Wednesday, September 19, 2012

WWYWWQ #3 2012-13 SY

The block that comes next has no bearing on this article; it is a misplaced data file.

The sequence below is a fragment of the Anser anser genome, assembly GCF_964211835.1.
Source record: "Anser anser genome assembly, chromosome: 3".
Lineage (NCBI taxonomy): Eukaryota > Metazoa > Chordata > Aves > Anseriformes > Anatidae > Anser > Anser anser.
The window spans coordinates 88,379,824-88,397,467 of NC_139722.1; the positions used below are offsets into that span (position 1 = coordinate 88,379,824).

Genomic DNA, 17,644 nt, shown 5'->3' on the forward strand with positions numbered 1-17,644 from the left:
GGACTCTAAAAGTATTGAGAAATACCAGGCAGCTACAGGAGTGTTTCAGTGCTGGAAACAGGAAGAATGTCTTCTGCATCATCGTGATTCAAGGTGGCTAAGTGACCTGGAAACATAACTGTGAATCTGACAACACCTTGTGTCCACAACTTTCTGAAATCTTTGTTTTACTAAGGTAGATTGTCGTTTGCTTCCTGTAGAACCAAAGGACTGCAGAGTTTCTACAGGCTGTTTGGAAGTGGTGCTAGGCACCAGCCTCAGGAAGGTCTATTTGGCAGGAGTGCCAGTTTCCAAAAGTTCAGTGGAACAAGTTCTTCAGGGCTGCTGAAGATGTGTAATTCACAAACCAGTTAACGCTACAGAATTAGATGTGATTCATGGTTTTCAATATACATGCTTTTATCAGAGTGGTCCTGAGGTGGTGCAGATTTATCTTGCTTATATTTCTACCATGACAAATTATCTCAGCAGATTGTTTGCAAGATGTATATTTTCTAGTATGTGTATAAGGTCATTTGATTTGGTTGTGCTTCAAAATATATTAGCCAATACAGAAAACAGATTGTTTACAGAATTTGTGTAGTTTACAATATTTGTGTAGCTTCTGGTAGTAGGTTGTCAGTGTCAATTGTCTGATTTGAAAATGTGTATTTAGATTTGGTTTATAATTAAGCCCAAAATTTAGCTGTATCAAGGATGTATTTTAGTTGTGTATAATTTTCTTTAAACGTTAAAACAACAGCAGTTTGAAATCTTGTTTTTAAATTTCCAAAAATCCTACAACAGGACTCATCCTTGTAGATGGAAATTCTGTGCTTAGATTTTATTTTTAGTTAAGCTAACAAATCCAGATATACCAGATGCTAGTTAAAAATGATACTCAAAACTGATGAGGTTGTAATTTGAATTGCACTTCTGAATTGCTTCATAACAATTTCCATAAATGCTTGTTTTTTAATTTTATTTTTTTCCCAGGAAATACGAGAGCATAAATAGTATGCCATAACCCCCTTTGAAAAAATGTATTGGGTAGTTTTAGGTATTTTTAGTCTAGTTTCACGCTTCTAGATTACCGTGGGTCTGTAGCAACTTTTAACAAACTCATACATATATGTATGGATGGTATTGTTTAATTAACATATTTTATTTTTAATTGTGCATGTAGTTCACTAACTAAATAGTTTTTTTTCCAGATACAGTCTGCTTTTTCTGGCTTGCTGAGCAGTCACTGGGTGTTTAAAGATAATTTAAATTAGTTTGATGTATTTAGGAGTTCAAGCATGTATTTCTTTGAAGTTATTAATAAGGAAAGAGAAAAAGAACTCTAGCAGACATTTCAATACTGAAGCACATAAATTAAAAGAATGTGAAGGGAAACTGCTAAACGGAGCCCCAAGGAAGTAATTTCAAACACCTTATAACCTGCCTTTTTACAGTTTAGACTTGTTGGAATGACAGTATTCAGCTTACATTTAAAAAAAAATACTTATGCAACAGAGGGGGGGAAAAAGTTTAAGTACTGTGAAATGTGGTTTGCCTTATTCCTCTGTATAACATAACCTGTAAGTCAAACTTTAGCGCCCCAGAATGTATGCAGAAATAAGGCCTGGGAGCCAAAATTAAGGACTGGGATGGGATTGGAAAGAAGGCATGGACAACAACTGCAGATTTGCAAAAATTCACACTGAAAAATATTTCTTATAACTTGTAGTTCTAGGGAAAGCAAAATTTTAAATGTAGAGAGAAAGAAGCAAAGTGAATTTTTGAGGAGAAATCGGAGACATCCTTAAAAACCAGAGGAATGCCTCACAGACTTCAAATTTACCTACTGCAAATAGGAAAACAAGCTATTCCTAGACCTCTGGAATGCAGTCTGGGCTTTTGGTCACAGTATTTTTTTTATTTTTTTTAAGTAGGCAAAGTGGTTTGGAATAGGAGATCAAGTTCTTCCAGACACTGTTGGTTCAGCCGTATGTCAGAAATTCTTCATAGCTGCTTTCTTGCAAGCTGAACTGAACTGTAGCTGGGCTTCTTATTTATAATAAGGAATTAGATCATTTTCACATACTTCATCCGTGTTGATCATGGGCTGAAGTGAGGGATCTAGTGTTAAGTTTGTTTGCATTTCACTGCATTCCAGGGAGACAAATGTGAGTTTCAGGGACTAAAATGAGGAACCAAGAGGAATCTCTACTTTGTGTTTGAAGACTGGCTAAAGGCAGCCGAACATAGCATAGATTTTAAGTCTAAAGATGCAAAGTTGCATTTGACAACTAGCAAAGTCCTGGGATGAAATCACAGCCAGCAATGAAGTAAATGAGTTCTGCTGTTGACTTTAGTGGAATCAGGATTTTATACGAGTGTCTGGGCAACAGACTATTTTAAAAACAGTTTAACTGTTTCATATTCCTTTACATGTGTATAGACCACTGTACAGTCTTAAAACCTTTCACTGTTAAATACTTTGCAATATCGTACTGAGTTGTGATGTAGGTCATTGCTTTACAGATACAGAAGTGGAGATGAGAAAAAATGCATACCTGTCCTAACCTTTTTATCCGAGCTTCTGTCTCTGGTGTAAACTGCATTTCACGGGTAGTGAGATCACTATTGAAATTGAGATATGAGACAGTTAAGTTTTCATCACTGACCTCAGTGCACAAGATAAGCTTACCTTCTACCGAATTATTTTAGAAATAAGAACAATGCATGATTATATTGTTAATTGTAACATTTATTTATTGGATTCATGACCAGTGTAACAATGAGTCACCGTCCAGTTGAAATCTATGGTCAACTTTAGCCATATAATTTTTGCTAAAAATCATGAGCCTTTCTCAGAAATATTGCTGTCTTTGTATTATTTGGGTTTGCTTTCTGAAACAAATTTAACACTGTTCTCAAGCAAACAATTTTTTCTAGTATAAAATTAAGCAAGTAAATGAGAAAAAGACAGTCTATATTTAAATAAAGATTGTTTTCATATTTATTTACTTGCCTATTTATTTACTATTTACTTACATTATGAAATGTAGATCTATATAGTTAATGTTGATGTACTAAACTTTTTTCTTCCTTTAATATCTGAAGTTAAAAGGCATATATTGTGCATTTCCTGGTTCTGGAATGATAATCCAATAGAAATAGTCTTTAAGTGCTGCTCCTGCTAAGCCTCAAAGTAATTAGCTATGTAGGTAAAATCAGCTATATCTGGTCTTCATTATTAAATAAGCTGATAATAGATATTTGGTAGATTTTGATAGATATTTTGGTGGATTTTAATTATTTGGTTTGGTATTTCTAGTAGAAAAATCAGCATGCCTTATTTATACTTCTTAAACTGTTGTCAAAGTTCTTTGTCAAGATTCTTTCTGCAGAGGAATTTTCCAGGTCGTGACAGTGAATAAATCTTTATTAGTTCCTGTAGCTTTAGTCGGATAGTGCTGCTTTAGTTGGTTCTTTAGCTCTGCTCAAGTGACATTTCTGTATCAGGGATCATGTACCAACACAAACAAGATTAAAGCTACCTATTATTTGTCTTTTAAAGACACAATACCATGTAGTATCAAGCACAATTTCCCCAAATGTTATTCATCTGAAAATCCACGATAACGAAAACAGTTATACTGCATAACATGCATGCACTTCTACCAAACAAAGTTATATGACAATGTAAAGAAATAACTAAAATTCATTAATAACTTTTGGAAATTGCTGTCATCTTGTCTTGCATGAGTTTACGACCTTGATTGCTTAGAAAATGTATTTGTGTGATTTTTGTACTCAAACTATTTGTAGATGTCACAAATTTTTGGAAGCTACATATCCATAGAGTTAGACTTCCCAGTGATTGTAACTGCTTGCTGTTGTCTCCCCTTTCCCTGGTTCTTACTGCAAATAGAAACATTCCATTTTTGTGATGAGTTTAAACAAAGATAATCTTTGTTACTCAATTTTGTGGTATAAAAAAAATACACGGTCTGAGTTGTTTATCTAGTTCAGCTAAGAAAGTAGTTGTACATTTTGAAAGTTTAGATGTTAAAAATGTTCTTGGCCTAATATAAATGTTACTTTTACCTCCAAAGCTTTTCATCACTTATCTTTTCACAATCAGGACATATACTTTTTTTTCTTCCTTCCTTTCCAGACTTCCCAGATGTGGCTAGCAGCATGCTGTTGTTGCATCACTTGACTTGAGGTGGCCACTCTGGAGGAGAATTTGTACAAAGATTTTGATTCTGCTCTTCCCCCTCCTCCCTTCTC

This week's question actually comes from Mr. Hughes during his 4th grade writing class (we just finished in there a few minutes ago, which is why the lateness of this posting), and in reality, it was I who asked the question. So the question is this: How do you write onomatopoeia - italicize, all caps, in quotes? The answer isn't a straightforward one and there are different views on which is the right to use. The best answers I found were on this site. If you are using the sound word like someone is speaking it, it would go in quotes - like today being Talk Like A Pirate Day, you would hear a lot of "Arrrgggg" sounds. If you are just writing the sound words in the sentence, you would just write them and let the context speak for itself. If you are using onomatopoeia words at the beginning of the sentences, depending on the nature of the sound, all caps or italicized would be the correct way to do so. I start the story "The Proposal" with onomatopoeia - Ribbet. Ribbet. Ribbet. and in doing so, the words themselves are just italicized. If I were using "ribbet" in the sentence, I probably would have just written it something like this: The ribbeting was disturbing to Stella being in a fancy French restaurant and knowing they served frogs' legs. "No, they wouldn't kill the frogs on site," Stella thought as she tried to enjoy the company of her boyfriend, Henry. I think the biggest thing is to be consistent and make sure you stay true to your writing. If I were using a "power" onomatopoeia word like "pow", "pop" or some other very visual word at the beginning, I probably would capitalize and italicize. I would start my sentence with POW OR BAM or whatever word I was using. I think this is more for emphasis rather than trying to sway from the norm. Onomatopoeia are great for use in graphic novels or comic books but should be limited when writing prose because you don't want to turn your readers away. Use in moderation as with everything else. Hope this helps, Mr. Hughes. See you in class and remember I'm in need of questions for future postings, so keep them coming if you have them. This is an open invitation to all teachers who teach writing class in 3rd through 12th grades. Thanks - see you all in the postings - Mrs. E :)

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